Combined Sewer Overflow (CSO)
What is Combined Sewer Overflow (CSO)?
A combined sewer system (CSS) collects rainwater runoff, domestic sewage, and industrial wastewater into one pipe. Under normal conditions, it transports all of the wastewater it collects to a sewage treatment plant for treatment, then discharges to a water body. The volume of wastewater can sometimes exceed the capacity of the CSS or treatment plant (e.g., during heavy rainfall events or snowmelt). When this occurs, untreated stormwater and wastewater, discharges directly to nearby streams, rivers, and other water bodies.
Combined sewer overflows (CSOs) contain untreated or partially treated human and industrial waste, toxic materials, and debris as well as stormwater. They are a priority water pollution concern for the nearly 860 municipalities across the U.S. that have CSSs.
CSO Control Policy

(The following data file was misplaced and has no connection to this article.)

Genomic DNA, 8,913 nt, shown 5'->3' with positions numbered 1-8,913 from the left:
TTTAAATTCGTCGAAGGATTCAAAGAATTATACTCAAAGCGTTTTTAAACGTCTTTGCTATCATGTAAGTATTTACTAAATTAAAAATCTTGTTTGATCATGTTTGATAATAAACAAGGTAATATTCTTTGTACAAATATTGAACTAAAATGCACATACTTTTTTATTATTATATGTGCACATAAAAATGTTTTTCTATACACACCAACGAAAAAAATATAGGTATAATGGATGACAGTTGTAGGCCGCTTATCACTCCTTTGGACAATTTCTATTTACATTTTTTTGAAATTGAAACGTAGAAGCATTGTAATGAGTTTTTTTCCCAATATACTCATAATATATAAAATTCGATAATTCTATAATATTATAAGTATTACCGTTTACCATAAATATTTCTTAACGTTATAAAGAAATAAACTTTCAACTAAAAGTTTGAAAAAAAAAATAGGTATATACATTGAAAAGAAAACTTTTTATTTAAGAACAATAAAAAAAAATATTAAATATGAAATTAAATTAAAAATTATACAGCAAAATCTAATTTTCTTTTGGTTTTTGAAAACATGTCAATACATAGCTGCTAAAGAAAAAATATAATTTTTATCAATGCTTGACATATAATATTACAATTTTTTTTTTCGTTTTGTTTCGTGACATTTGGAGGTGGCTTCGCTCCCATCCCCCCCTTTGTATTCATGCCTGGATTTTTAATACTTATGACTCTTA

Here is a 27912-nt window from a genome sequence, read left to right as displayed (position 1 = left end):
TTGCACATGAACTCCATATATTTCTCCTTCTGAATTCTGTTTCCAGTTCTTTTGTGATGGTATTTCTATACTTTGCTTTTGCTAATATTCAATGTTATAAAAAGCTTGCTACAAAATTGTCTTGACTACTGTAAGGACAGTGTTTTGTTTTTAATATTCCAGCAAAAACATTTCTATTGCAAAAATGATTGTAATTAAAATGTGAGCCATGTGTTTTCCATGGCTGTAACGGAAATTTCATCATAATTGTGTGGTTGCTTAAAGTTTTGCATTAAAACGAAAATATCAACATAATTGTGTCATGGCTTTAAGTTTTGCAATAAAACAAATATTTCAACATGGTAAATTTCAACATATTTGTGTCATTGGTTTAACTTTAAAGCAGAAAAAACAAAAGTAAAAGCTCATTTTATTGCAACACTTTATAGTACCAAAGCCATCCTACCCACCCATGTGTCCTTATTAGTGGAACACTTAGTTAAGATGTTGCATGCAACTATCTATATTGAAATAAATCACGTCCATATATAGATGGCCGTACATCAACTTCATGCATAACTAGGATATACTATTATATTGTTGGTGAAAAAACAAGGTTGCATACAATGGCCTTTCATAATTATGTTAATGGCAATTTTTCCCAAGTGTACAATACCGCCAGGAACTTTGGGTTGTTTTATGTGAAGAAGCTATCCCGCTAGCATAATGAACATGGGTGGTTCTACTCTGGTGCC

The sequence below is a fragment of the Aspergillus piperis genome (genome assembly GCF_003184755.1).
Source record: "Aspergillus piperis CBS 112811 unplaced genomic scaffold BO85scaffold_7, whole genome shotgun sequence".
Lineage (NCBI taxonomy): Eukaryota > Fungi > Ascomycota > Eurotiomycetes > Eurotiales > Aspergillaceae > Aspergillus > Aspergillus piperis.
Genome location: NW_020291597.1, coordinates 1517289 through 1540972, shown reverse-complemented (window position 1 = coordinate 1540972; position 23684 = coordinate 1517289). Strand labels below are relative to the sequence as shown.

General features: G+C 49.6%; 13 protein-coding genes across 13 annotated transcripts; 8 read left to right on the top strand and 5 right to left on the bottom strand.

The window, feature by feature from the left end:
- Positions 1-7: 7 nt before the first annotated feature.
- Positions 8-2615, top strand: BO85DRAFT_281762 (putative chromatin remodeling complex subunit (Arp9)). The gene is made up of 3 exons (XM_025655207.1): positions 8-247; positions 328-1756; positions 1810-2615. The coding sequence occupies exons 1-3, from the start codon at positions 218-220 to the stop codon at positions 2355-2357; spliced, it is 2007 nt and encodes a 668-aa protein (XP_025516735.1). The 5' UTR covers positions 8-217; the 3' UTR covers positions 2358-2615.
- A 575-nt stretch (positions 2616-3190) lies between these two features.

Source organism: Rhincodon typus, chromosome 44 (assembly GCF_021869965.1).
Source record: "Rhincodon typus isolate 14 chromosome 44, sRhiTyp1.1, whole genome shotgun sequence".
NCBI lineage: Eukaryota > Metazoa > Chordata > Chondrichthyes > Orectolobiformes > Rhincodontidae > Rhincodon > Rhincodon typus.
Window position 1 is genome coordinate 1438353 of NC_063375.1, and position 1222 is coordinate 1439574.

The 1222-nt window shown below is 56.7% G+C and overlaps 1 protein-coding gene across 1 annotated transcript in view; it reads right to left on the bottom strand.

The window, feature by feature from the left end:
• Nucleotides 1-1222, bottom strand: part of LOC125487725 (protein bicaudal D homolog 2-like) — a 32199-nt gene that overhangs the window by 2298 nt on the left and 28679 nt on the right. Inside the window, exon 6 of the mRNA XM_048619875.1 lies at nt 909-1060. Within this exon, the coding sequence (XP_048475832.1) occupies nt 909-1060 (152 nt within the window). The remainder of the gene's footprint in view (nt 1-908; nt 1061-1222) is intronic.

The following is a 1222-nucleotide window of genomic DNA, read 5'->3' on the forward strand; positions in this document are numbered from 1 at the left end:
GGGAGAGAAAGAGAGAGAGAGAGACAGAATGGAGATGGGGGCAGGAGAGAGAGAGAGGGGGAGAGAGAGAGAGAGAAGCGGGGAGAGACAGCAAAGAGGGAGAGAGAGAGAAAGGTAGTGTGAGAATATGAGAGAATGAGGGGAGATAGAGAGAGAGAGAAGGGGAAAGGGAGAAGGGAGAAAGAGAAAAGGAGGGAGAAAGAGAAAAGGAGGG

EPA’s CSO control policy is a national framework for controlling CSOs through the NPDES permitting program. It provides guidance on how communities with CSOs can achieve Clean Water Act (CWA)(274 pp, 571 K, About PDF) goals in a flexible, cost-effective manner. The CSO control policy also defines expectations for regulated communities, state water quality standards (WQS) authorities, and NPDES authorities.
Pennsylvania has 1,608 combined sewer outfalls in 39 counties; that’ about 17 percent of all such outfalls in the United States, though it’s important to note Pennsylvania is a large, populous state with extensive infrastructure.
Our Work in Harrisburg
Combined sewer overflow (CSO) has been a prolonged issue in the City of Harrisburg. As a Waterkeeper organization, we focus on environmental justice as it relates to water pollution affecting our communities, especially underprivileged and underrepresented communities. The City of Harrisburg suffers from poverty with a median household income of roughly $32,000 and is largely comprised of communities of color, with over 75% of the population identifying as black, Hispanic, Latino or Asian. These residents and those who swim, fish, and otherwise recreate in these waters deserve a cleaner Susquehanna River free from raw sewage and unsafe bacteria levels that can cause illness or death. The people of Harrisburg are being disenfranchised by the responsible parties’ continued delay in reaching a final consent decree that would reduce combined sewer overflows as effectively and expeditiously as possible.